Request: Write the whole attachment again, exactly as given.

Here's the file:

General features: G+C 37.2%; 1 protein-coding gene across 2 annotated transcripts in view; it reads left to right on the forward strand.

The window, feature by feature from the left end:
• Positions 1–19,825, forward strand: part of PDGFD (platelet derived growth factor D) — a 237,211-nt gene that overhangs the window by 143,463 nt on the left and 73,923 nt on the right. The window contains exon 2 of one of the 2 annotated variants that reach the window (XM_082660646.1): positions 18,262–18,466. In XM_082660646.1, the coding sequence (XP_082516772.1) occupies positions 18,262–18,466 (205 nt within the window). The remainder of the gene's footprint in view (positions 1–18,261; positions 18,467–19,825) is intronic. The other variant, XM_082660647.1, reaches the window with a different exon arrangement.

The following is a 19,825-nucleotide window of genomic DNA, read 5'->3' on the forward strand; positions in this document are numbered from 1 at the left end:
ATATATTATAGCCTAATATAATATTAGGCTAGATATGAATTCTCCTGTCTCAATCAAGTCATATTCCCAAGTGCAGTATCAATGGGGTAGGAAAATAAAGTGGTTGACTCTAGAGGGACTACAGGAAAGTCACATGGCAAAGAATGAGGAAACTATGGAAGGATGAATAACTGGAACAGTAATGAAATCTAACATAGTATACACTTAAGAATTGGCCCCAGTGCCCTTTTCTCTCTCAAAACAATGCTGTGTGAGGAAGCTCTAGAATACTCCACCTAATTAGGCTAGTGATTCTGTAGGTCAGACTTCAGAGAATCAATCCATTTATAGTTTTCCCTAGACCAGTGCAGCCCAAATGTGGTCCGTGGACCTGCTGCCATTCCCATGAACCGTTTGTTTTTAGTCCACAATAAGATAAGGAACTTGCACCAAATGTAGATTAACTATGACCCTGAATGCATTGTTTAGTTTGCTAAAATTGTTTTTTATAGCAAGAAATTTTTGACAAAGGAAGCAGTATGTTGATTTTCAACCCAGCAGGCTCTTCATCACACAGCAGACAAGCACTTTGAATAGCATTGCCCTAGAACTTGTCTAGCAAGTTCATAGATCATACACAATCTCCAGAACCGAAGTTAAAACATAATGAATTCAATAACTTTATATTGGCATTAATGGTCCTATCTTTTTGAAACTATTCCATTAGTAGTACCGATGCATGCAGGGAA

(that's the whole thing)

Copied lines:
General features: G+C 37.2%; 1 protein-coding gene across 2 annotated transcripts in view; it reads left to right on the forward strand.

The window, feature by feature from the left end:
• Positions 1–19,825, forward strand: part of PDGFD (platelet derived growth factor D) — a 237,211-nt gene that overhangs the window by 143,463 nt on the left and 73,923 nt on the right. The window contains exon 2 of one of the 2 annotated variants that reach the window (XM_082660646.1): positions 18,262–18,466. In XM_082660646.1, the coding sequence (XP_082516772.1) occupies positions 18,262–18,466 (205 nt within the window). The remainder of the gene's footprint in view (positions 1–18,261; positions 18,467–19,825) is intronic. The other variant, XM_082660647.1, reaches the window with a different exon arrangement.

The following is a 19,825-nucleotide window of genomic DNA, read 5'->3' on the forward strand; positions in this document are numbered from 1 at the left end:
ATATATTATAGCCTAATATAATATTAGGCTAGATATGAATTCTCCTGTCTCAATCAAGTCATATTCCCAAGTGCAGTATCAATGGGGTAGGAAAATAAAGTGGTTGACTCTAGAGGGACTACAGGAAAGTCACATGGCAAAGAATGAGGAAACTATGGAAGGATGAATAACTGGAACAGTAATGAAATCTAACATAGTATACACTTAAGAATTGGCCCCAGTGCCCTTTTCTCTCTCAAAACAATGCTGTGTGAGGAAGCTCTAGAATACTCCACCTAATTAGGCTAGTGATTCTGTAGGTCAGACTTCAGAGAATCAATCCATTTATAGTTTTCCCTAGACCAGTGCAGCCCAAATGTGGTCCGTGGACCTGCTGCCATTCCCATGAACCGTTTGTTTTTAGTCCACAATAAGATAAGGAACTTGCACCAAATGTAGATTAACTATGACCCTGAATGCATTGTTTAGTTTGCTAAAATTGTTTTTTATAGCAAGAAATTTTTGACAAAGGAAGCAGTATGTTGATTTTCAACCCAGCAGGCTCTTCATCACACAGCAGACAAGCACTTTGAATAGCATTGCCCTAGAACTTGTCTAGCAAGTTCATAGATCATACACAATCTCCAGAACCGAAGTTAAAACATAATGAATTCAATAACTTTATATTGGCATTAATGGTCCTATCTTTTTGAAACTATTCCATTAGTAGTACCGATGCATGCAGGGAA